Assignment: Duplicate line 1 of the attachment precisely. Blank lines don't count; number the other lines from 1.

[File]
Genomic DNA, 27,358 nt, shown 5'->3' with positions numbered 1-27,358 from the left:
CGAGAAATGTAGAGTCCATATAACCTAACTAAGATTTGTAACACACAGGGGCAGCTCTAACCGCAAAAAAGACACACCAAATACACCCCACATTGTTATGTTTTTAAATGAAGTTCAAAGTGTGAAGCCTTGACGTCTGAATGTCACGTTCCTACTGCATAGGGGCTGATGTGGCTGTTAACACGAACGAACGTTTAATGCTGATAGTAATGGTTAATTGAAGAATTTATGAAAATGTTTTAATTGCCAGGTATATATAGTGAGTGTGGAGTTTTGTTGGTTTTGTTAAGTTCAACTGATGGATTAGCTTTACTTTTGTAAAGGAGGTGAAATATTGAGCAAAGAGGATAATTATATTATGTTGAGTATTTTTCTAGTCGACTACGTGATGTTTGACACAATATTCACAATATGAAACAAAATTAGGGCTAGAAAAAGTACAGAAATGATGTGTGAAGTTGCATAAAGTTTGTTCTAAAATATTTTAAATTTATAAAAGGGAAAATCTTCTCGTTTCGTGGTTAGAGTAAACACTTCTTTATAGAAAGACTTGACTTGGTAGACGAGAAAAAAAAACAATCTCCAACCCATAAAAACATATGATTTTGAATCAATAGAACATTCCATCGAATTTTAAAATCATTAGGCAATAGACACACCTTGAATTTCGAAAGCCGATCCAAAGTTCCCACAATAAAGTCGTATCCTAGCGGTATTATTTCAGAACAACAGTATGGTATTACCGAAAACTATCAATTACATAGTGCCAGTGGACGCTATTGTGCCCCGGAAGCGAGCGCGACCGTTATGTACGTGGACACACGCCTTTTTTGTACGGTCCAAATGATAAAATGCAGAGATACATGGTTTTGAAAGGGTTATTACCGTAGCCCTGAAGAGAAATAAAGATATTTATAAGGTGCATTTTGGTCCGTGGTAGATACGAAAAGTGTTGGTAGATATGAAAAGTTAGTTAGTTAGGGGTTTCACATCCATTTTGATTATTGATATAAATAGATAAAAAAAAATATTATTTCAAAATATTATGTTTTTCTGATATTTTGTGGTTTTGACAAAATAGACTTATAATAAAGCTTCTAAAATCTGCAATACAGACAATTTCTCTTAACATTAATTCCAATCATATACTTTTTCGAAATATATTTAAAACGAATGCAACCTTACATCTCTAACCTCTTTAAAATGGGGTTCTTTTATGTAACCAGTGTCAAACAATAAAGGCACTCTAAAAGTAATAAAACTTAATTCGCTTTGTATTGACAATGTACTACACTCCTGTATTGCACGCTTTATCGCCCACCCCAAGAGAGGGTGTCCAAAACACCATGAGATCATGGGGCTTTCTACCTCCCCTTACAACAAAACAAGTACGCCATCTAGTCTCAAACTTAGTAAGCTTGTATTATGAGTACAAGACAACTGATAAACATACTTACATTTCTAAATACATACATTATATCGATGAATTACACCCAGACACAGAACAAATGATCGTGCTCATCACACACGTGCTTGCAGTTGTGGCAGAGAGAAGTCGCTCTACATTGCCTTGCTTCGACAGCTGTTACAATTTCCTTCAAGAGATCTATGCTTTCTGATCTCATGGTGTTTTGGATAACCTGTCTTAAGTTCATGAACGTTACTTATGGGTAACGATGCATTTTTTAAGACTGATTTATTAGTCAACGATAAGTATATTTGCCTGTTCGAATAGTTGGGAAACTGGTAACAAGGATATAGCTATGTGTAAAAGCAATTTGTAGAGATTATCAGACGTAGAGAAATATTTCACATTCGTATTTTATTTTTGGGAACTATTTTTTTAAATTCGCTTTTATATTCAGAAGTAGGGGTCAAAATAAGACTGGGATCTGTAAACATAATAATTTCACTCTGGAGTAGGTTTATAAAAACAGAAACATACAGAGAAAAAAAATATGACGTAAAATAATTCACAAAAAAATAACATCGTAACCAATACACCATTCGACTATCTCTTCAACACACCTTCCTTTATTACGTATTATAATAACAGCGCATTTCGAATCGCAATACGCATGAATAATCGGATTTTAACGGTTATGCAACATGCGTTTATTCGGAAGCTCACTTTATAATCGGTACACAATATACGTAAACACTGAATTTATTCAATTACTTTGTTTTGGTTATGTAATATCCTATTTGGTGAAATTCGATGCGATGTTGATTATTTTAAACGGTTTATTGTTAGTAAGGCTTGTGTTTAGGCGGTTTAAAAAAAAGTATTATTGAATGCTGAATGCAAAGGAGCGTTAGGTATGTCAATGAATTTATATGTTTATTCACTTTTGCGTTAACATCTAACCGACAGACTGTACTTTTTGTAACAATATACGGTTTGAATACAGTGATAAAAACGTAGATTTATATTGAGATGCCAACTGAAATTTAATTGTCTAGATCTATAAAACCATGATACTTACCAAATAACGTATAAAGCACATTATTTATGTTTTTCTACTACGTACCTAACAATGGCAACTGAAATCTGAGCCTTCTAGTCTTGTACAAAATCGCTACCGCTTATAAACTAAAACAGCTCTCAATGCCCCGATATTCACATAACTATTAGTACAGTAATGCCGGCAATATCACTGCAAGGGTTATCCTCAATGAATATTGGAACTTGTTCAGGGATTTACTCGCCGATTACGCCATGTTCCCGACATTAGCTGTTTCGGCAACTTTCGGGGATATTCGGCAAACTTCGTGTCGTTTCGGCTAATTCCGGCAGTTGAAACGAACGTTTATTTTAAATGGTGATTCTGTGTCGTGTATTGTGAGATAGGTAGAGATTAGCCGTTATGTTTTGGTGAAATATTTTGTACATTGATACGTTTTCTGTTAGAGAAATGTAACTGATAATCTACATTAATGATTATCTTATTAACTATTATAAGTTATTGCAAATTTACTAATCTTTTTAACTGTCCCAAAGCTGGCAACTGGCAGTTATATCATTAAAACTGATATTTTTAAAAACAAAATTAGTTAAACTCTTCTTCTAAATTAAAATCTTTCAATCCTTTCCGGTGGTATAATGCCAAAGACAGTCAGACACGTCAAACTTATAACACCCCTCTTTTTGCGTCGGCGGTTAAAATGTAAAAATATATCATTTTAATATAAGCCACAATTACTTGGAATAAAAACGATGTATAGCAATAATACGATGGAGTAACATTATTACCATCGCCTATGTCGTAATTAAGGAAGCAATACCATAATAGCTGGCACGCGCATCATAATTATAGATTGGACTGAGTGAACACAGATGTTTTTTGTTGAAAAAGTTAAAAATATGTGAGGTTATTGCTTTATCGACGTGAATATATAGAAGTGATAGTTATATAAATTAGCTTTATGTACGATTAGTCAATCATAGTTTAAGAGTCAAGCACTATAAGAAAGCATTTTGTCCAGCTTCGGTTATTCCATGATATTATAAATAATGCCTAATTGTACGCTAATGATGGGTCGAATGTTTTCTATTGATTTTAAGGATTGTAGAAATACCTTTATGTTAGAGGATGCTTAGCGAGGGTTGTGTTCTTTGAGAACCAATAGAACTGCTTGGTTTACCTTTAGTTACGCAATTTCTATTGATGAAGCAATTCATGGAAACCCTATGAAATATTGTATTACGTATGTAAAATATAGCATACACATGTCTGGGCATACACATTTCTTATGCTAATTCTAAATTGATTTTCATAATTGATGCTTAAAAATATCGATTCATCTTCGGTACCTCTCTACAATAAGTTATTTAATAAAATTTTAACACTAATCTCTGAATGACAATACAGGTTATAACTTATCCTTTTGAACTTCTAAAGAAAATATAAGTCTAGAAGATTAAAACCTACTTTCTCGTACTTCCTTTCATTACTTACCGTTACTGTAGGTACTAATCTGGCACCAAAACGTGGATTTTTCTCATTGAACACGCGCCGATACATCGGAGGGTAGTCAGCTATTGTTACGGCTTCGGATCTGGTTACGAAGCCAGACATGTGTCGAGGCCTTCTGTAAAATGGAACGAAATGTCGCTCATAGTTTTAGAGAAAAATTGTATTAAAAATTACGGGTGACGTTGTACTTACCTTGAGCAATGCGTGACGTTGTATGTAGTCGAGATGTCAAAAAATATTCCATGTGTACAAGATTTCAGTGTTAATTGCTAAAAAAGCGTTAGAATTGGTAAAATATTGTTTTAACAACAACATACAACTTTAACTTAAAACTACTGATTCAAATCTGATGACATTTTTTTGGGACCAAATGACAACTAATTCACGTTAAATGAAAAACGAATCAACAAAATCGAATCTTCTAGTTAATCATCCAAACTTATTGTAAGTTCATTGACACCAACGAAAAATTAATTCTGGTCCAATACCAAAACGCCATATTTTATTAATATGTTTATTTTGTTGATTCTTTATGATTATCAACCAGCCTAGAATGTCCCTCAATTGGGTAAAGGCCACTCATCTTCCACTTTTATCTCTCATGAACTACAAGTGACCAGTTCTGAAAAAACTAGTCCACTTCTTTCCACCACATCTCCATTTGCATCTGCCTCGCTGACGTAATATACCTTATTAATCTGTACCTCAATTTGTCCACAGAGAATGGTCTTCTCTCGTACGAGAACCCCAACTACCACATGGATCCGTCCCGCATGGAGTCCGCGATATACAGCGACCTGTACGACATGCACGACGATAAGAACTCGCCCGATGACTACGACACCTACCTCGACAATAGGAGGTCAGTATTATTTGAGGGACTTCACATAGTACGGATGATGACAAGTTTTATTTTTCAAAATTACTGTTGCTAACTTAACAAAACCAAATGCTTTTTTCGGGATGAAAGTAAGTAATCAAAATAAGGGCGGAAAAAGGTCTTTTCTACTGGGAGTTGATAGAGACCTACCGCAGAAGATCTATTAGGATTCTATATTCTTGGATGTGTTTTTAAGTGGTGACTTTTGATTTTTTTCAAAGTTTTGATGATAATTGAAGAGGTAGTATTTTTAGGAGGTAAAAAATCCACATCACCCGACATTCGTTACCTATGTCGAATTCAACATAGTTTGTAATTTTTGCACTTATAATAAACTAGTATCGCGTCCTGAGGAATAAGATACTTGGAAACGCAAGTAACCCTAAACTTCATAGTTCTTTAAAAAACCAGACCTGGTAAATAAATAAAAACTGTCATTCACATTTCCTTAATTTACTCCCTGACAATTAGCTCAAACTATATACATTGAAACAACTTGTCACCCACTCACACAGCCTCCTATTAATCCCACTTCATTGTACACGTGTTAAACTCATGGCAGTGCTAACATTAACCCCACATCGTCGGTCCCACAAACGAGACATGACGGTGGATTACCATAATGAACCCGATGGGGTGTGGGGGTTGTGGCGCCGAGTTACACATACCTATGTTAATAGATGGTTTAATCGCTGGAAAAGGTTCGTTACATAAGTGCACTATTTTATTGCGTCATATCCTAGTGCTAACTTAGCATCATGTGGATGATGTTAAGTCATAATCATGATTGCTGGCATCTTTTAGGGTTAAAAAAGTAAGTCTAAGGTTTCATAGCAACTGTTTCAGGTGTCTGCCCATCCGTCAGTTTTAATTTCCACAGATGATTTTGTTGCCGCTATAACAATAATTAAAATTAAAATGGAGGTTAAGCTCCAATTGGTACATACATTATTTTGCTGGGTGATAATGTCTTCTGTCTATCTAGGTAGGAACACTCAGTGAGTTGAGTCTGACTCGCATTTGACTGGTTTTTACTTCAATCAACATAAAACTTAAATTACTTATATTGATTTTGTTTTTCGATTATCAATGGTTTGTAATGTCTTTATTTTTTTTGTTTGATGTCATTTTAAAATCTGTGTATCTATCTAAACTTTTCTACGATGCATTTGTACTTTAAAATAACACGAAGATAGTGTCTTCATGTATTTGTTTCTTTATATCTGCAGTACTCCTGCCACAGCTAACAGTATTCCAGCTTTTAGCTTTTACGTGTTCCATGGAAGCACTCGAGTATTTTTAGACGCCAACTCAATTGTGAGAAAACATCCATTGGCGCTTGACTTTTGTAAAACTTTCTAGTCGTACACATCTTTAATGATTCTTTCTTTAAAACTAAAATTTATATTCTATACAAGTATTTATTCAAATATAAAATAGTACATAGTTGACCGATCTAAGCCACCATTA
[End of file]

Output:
Genomic DNA, 27,358 nt, shown 5'->3' with positions numbered 1-27,358 from the left: